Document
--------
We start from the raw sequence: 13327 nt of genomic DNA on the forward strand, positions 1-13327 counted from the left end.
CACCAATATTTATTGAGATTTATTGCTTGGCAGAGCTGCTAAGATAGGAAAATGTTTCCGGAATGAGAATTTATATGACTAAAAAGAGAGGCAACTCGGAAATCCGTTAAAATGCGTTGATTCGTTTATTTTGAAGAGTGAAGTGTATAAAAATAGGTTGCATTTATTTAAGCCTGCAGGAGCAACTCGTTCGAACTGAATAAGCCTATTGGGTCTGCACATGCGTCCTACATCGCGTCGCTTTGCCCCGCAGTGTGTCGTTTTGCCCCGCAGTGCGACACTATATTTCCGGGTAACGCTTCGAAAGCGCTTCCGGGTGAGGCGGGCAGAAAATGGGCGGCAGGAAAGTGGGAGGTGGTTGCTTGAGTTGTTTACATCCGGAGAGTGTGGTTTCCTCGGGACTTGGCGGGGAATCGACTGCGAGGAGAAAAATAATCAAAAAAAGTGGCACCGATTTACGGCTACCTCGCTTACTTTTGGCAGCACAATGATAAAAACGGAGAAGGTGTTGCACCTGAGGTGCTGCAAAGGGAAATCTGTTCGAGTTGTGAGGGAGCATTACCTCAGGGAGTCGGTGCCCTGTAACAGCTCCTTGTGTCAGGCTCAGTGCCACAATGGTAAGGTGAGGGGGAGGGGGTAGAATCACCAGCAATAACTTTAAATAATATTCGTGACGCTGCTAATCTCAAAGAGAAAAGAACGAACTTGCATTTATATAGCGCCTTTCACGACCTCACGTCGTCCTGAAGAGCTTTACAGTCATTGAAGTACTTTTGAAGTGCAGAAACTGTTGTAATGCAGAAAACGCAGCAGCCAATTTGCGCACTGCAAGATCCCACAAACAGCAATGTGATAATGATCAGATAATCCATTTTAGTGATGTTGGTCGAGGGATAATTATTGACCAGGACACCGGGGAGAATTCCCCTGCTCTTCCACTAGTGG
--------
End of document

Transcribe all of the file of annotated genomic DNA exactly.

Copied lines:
We start from the raw sequence: 13327 nt of genomic DNA on the forward strand, positions 1-13327 counted from the left end.
CACCAATATTTATTGAGATTTATTGCTTGGCAGAGCTGCTAAGATAGGAAAATGTTTCCGGAATGAGAATTTATATGACTAAAAAGAGAGGCAACTCGGAAATCCGTTAAAATGCGTTGATTCGTTTATTTTGAAGAGTGAAGTGTATAAAAATAGGTTGCATTTATTTAAGCCTGCAGGAGCAACTCGTTCGAACTGAATAAGCCTATTGGGTCTGCACATGCGTCCTACATCGCGTCGCTTTGCCCCGCAGTGTGTCGTTTTGCCCCGCAGTGCGACACTATATTTCCGGGTAACGCTTCGAAAGCGCTTCCGGGTGAGGCGGGCAGAAAATGGGCGGCAGGAAAGTGGGAGGTGGTTGCTTGAGTTGTTTACATCCGGAGAGTGTGGTTTCCTCGGGACTTGGCGGGGAATCGACTGCGAGGAGAAAAATAATCAAAAAAAGTGGCACCGATTTACGGCTACCTCGCTTACTTTTGGCAGCACAATGATAAAAACGGAGAAGGTGTTGCACCTGAGGTGCTGCAAAGGGAAATCTGTTCGAGTTGTGAGGGAGCATTACCTCAGGGAGTCGGTGCCCTGTAACAGCTCCTTGTGTCAGGCTCAGTGCCACAATGGTAAGGTGAGGGGGAGGGGGTAGAATCACCAGCAATAACTTTAAATAATATTCGTGACGCTGCTAATCTCAAAGAGAAAAGAACGAACTTGCATTTATATAGCGCCTTTCACGACCTCACGTCGTCCTGAAGAGCTTTACAGTCATTGAAGTACTTTTGAAGTGCAGAAACTGTTGTAATGCAGAAAACGCAGCAGCCAATTTGCGCACTGCAAGATCCCACAAACAGCAATGTGATAATGATCAGATAATCCATTTTAGTGATGTTGGTCGAGGGATAATTATTGACCAGGACACCGGGGAGAATTCCCCTGCTCTTCCACTAGTGG